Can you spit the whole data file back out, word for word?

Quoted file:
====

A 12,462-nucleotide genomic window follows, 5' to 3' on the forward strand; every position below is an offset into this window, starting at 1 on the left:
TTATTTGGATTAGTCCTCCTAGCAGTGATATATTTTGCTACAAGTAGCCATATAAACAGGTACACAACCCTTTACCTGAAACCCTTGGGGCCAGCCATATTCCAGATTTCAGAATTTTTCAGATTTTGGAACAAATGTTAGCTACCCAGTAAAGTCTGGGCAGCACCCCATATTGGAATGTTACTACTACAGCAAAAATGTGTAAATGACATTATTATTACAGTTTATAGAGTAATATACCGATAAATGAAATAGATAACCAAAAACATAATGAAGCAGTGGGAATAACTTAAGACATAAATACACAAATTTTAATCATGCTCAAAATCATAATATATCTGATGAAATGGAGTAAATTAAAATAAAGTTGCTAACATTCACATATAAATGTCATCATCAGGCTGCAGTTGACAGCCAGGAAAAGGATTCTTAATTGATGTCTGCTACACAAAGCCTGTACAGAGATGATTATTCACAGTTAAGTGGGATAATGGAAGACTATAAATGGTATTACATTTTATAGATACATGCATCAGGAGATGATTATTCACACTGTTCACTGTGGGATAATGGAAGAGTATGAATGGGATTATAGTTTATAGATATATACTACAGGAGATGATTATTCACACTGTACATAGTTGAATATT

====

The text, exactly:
A 12,462-nucleotide genomic window follows, 5' to 3' on the forward strand; every position below is an offset into this window, starting at 1 on the left:
TTATTTGGATTAGTCCTCCTAGCAGTGATATATTTTGCTACAAGTAGCCATATAAACAGGTACACAACCCTTTACCTGAAACCCTTGGGGCCAGCCATATTCCAGATTTCAGAATTTTTCAGATTTTGGAACAAATGTTAGCTACCCAGTAAAGTCTGGGCAGCACCCCATATTGGAATGTTACTACTACAGCAAAAATGTGTAAATGACATTATTATTACAGTTTATAGAGTAATATACCGATAAATGAAATAGATAACCAAAAACATAATGAAGCAGTGGGAATAACTTAAGACATAAATACACAAATTTTAATCATGCTCAAAATCATAATATATCTGATGAAATGGAGTAAATTAAAATAAAGTTGCTAACATTCACATATAAATGTCATCATCAGGCTGCAGTTGACAGCCAGGAAAAGGATTCTTAATTGATGTCTGCTACACAAAGCCTGTACAGAGATGATTATTCACAGTTAAGTGGGATAATGGAAGACTATAAATGGTATTACATTTTATAGATACATGCATCAGGAGATGATTATTCACACTGTTCACTGTGGGATAATGGAAGAGTATGAATGGGATTATAGTTTATAGATATATACTACAGGAGATGATTATTCACACTGTACATAGTTGAATATT